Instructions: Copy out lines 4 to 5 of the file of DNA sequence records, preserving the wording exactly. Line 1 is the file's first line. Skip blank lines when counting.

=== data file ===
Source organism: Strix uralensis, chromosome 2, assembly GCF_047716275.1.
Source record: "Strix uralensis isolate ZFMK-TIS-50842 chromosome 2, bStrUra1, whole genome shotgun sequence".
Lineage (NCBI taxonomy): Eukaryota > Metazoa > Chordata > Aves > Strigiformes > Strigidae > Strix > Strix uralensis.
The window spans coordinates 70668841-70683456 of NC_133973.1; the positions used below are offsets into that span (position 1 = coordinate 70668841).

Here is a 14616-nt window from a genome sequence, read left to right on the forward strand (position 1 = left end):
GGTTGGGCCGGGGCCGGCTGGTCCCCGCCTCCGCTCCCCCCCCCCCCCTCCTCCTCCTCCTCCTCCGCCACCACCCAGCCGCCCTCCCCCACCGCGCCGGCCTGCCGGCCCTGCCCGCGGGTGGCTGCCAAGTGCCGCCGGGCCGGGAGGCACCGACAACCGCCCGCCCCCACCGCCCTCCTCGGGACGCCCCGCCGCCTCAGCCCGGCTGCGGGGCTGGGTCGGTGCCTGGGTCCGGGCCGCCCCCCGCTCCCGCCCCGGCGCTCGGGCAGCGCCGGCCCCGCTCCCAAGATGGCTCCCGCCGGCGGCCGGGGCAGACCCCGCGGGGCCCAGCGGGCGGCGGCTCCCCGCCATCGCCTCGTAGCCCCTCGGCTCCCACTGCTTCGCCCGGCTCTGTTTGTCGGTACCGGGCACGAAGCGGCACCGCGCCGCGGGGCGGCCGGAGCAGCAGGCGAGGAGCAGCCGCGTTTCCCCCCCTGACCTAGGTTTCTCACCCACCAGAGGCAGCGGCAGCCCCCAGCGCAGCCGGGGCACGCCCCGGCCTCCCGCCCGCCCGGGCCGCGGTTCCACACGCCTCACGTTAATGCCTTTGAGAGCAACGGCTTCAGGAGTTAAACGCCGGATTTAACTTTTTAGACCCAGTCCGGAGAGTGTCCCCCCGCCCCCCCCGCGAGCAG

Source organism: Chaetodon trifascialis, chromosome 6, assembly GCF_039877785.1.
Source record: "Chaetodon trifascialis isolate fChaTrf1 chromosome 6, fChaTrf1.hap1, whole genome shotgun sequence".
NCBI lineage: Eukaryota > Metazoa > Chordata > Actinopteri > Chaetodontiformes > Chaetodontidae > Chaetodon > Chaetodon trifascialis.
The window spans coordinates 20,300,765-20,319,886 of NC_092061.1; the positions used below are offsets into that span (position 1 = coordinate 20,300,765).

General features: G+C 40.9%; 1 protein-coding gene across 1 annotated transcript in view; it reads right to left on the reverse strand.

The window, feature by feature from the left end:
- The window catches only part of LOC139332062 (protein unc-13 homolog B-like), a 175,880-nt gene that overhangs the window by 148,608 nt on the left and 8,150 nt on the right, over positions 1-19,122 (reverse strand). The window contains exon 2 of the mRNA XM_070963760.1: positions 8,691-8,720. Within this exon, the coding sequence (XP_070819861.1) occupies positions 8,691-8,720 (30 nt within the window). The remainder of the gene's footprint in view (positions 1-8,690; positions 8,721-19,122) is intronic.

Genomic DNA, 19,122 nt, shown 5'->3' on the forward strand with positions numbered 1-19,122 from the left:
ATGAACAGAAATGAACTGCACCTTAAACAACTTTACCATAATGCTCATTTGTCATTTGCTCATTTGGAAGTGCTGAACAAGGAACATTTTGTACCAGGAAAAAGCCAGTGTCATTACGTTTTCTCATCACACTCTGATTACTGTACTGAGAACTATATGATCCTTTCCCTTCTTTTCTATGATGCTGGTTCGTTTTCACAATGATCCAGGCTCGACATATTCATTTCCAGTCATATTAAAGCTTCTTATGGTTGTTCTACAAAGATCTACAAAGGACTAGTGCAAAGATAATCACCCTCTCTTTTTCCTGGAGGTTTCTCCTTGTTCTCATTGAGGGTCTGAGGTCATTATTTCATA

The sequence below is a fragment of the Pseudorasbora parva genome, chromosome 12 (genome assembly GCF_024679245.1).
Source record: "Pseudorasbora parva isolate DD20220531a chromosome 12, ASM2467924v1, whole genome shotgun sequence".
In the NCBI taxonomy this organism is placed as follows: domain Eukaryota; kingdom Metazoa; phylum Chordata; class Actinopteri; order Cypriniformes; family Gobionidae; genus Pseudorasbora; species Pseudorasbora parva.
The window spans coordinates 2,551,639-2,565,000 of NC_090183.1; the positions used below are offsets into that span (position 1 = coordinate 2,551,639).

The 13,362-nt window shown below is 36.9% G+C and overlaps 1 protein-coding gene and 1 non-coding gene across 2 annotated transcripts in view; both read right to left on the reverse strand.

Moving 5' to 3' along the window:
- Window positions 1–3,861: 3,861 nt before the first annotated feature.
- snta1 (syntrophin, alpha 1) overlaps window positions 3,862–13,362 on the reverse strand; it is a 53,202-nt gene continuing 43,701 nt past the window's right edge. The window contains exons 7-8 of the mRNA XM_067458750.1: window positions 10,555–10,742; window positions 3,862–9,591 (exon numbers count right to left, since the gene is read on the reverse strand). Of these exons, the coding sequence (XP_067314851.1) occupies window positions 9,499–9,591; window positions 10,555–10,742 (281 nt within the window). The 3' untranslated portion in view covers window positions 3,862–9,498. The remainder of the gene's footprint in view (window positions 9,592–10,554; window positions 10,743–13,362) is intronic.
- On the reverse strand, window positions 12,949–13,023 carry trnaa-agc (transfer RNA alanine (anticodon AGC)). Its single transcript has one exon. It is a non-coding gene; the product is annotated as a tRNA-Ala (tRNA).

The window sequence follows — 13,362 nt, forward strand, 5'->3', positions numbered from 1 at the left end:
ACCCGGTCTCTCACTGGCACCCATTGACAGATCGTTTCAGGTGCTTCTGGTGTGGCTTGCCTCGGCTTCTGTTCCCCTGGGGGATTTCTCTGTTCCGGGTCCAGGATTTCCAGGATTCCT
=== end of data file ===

The window spans coordinates 70668841-70683456 of NC_133973.1; the positions used below are offsets into that span (position 1 = coordinate 70668841).

Here is a 14616-nt window from a genome sequence, read left to right on the forward strand (position 1 = left end):